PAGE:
If a man was charged with possesion of a small amount of marijana at a traffic stop, the charged man showed up to court at the assigned hearing date and time and the Officer had not turned in the paperwork by that time, shouldn't the case be dissmissed?
Country relating to Question: United States
State (if USA): Arizona
Went to court. They say he has to go back to court when the officer turns in the paperwork. (It's a XX XXXX XXXXX)
Hi Jacustomer,Sorry, but no. it doesn't get dismissed. This is not like a traffic ticket whereby if the police officer doesn't come on the first court date, the charges must be dismissed. This is a criminal offense and the police officer doesn't have to show up in the courtroom for the defendant to be prosecuted. He just has to turn his paperwork over to the prosecutor. He is likely waiting for the lab results. Police forensic labs are busy places. Possession of anything less than two pounds of marijuana in Arizona is a serious charge, which could be treated as a Misdemeanor or a Felony. Of course this sort of thing cannot go on indefinitely, A criminal defendant has a right to a speedy trial, but at the beginning of a criminal case, it's not at all unusual for the case to get adjourned on the first court date because the prosecutor doesn't have all the paperwork he needs to go forward. I assume whoever you are talking about here has a lawyer. If so, his lawyer should be told how difficult it is for him to travel to court and how very frustrating it is for him to have come all that way for nothing. He should ask his lawyer to try to get him excused from court on dates when nothing more than a status update is going to happen. That will make the case a great deal easier on him. It's been my experience that judges will give a defendant at least some leeway rather than make his attendance into a great hardship, so long as he does come in for those dates that the court requires it.FranL41086.679658912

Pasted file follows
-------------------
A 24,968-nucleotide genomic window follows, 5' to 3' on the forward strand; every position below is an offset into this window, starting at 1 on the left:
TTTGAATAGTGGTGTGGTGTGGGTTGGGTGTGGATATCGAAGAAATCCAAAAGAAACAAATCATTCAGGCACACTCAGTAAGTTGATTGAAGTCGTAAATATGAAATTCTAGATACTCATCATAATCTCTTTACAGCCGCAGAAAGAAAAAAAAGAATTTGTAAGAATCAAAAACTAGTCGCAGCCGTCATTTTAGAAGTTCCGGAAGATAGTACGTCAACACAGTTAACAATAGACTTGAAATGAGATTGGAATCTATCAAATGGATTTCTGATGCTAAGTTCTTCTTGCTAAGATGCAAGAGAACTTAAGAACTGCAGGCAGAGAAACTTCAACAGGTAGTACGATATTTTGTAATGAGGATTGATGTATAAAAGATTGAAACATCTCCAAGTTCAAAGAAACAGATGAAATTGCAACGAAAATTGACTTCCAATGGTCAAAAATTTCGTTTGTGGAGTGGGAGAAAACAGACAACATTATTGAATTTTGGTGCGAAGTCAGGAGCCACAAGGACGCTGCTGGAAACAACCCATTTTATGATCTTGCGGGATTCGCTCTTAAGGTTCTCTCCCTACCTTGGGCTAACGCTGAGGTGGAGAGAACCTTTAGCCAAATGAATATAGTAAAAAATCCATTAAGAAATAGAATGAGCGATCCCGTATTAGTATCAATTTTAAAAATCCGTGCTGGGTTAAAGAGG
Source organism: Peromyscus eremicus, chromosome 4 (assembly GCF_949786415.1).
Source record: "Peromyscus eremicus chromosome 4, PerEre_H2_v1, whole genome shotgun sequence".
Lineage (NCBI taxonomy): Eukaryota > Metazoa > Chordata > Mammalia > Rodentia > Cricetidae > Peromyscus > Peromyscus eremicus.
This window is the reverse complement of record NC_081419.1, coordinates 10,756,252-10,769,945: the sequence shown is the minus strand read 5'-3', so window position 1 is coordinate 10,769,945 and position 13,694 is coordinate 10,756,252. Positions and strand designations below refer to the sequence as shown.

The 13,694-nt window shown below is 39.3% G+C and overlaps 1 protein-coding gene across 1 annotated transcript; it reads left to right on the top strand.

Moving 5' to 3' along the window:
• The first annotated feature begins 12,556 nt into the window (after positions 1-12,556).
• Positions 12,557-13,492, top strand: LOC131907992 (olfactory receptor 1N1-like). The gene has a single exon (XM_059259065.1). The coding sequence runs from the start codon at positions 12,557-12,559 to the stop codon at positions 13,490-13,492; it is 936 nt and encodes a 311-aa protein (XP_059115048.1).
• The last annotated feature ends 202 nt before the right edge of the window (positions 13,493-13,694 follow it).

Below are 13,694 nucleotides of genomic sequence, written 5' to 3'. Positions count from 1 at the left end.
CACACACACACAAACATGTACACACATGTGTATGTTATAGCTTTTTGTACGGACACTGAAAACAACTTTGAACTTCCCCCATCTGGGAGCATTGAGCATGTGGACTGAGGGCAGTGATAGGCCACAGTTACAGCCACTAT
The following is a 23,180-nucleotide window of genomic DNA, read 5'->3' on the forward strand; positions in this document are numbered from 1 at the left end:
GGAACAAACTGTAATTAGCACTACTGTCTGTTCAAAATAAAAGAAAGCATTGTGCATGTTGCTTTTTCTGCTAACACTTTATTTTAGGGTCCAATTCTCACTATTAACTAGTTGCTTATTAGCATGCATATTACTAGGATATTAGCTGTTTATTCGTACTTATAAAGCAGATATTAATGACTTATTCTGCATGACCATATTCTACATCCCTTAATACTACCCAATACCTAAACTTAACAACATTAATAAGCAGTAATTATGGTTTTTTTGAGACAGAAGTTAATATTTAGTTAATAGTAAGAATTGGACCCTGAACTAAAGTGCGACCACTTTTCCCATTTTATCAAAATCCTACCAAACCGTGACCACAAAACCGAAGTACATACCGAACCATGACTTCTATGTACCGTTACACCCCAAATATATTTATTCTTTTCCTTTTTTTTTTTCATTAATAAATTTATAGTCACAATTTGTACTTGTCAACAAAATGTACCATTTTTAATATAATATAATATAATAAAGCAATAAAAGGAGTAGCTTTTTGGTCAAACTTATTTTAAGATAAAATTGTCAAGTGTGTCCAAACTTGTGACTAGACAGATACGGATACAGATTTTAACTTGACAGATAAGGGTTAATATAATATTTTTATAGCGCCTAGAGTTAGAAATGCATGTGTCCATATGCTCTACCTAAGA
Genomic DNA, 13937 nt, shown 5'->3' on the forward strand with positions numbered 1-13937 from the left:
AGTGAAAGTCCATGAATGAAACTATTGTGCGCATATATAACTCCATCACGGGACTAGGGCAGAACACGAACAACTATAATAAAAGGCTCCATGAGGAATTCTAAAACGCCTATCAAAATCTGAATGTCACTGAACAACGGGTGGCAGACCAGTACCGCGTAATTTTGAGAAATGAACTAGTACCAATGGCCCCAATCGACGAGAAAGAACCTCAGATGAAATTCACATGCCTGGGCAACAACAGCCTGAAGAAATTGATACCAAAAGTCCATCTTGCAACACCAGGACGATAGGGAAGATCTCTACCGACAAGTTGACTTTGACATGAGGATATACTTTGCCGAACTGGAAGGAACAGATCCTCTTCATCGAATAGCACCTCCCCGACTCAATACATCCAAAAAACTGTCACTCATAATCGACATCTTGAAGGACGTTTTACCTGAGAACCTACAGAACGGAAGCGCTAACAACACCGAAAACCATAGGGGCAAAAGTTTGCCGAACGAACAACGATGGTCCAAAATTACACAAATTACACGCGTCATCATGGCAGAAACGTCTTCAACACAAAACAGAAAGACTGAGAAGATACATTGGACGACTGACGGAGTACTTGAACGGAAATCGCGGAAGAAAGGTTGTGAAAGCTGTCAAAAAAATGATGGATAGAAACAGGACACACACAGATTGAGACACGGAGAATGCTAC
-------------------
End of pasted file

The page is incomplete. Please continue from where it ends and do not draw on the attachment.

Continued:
There was no labs results to wait for. Is there any penalty to the officer for not getting his paperwork turned in in a timely manor?
Hi Tamela,The defendant is under court mandate. The officer is not. They are the enforcement arm of the Prosecutor's office. If the delay is of concern to the prosecutor, they will make their feelings known to the officer and/or his superiors and he may or may not get reprimanded for it, but that's an internal office matter and would play no part in the case.If your friend here were incarcerated, the state's failure to be ready with their paperwork should allow him to be released. If, however, the defendant is at liberty, the case just gets adjourned,Still, the delay on the part of the prosecutor is helpful to the defendant. In Arizona, the speedy trial law states that the prosecution must be ready for trial within 180 days of his arrest. So whenever the prosecutor shows up without being ready to go forward, that tiime gets charged to them, and comes off of that 180 day total. Eventually then, if he never gets his papers, the judge will dismiss the case. But not now. They have 180 days *minus this last delay, to get their act together.
18 yrs of NYC public defense. Extensive arraignment, hearing, trial experience.
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